I heard Kate DiCamillo speak at a book festival last year, and she described getting a job at a warehouse when she first got serious about writing. The job gave her time to write, but it also gave her the mental space to write. She spent her work day using her body and then her writing day using her mind. It created a balanced life.
That kind of balance is hard to come by, but it’s vital for a writer to produce good work. And it’s a concept I’ve been learning the hard way.
For the past six months, every time I’ve sat down to write, I’ve had a niggling thought in the back of my mind: I really should be working on that magazine. It’s happening right now. I really should be working on that magazine. What magazine? It’s an annual publication for a community service organization I belong to. I have a professional background in journalism, magazines in particular, so it made sense for me to volunteer to handle the publication.
Except . . .
I haven’t been volunteering in the community and writing. I’ve just been writing . . . and editing . . . and pestering other people about turning their stories in. And I haven’t magically come up with more writing time. I still have the same limited time to sit down at my computer, but now I’ve had to divide it between my manuscript and the magazine.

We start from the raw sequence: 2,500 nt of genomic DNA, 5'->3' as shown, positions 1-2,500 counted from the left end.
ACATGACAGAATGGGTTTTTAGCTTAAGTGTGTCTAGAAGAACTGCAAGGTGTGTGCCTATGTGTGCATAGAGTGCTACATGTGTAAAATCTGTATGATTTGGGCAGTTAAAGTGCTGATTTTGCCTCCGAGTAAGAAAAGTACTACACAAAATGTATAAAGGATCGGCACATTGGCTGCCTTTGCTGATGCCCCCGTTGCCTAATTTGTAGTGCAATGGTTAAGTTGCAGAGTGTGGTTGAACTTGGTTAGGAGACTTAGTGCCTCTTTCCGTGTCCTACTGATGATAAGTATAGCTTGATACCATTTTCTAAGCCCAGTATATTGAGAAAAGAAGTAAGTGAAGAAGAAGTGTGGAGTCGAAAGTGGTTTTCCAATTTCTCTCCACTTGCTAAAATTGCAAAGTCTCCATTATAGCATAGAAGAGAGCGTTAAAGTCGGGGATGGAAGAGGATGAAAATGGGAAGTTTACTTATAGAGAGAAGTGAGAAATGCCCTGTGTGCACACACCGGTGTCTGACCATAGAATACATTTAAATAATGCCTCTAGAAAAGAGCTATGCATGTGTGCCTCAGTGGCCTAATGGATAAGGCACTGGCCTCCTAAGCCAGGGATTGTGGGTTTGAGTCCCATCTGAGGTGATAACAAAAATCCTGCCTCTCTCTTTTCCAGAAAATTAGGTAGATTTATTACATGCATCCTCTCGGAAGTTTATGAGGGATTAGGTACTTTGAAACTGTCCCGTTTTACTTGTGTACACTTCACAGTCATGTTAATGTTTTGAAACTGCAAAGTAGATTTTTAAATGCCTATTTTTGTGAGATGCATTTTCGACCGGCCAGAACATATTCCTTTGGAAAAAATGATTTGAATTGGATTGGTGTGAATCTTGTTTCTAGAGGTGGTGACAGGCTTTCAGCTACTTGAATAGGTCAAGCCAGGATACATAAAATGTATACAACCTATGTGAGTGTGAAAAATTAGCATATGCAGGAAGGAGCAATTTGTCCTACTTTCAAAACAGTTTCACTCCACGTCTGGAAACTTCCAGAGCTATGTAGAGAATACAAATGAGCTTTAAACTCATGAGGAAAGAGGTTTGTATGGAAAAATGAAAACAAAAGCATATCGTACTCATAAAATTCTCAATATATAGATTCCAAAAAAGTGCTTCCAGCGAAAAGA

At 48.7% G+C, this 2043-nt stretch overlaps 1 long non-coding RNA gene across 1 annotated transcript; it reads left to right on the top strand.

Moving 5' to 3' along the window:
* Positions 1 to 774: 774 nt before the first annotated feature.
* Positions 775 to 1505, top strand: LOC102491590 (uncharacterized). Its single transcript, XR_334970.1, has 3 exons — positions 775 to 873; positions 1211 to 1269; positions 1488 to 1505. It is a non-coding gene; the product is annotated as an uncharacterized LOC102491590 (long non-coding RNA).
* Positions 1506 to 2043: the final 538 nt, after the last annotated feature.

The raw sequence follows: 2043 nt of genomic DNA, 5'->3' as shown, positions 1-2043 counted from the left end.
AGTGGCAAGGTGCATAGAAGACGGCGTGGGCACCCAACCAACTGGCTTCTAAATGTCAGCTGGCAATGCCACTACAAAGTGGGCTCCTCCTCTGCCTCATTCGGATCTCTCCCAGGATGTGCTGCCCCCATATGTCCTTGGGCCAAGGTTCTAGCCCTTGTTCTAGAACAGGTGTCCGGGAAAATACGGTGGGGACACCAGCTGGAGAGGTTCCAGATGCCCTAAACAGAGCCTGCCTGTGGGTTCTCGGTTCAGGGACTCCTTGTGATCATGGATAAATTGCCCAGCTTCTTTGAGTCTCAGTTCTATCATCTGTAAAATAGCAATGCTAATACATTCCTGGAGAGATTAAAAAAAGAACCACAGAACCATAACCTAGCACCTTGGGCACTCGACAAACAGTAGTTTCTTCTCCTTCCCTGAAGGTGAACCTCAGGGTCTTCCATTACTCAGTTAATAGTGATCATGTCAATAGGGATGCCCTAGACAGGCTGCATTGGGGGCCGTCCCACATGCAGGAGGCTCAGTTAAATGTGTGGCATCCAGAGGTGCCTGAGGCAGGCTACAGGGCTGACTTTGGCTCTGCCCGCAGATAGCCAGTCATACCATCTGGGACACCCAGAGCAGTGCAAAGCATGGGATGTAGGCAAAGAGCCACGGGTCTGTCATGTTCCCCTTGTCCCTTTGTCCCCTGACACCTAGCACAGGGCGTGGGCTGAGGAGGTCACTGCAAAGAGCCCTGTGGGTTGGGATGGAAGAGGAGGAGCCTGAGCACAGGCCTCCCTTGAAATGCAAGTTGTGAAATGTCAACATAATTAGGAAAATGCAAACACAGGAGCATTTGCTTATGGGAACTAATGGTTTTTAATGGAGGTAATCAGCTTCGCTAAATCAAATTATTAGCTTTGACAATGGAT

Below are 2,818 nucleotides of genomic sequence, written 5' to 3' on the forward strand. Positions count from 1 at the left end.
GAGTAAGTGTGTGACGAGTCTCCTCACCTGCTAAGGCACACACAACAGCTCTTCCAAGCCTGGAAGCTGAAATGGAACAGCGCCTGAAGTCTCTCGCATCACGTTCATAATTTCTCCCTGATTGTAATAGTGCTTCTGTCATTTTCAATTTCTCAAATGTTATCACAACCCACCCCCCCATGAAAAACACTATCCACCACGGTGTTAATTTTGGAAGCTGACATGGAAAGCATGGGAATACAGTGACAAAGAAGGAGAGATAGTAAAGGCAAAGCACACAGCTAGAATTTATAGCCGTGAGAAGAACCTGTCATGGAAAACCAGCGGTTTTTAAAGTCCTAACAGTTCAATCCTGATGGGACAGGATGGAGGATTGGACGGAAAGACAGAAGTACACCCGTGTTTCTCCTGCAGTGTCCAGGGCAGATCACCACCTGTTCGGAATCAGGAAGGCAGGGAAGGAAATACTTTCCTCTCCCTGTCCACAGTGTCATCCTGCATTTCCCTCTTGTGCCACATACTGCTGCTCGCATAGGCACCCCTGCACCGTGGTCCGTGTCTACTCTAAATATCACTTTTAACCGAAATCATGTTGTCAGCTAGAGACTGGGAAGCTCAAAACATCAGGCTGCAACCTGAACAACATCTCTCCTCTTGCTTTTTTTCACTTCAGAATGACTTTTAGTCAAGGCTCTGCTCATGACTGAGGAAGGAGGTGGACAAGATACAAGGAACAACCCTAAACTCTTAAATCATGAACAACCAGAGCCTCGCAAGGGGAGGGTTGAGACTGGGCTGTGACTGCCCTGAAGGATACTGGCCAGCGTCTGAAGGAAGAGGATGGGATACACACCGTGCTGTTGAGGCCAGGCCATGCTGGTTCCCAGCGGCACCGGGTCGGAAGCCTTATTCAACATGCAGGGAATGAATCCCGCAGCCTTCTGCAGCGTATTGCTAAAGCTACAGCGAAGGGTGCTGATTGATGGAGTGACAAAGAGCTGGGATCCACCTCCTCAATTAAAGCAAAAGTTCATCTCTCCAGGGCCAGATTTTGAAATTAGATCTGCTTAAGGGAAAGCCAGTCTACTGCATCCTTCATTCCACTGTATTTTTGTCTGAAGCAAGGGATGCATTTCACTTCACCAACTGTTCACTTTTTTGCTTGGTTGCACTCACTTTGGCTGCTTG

As a result, I resented the time I spent working on the magazine because it dragged me away from my book, but when I worked on my book, I had the guilty sense that I was neglecting the magazine and all the people expecting me to get it finished. It’s been a miserable process, but, like most miserable processes, I’ve learned something important.
I enjoy writing, so it’s tempting to veer toward the writing aspects in everything I participate in. But if I do that, then I end up with a lot of writing to do, but no extra writing time. Which means that my manuscript gets short-changed. But I get short-changed, too. If I spend my whole life writing, I won’t have anything to write about. I need to get out there and experience life so that I can bring those experiences back to the page.
The magazine is almost finished. I will email the printer as soon as I finish this post. And I won’t repeat this mistake. I’ve already signed up to mentor teenage girls.
How do you find balance between writing and the rest of your life?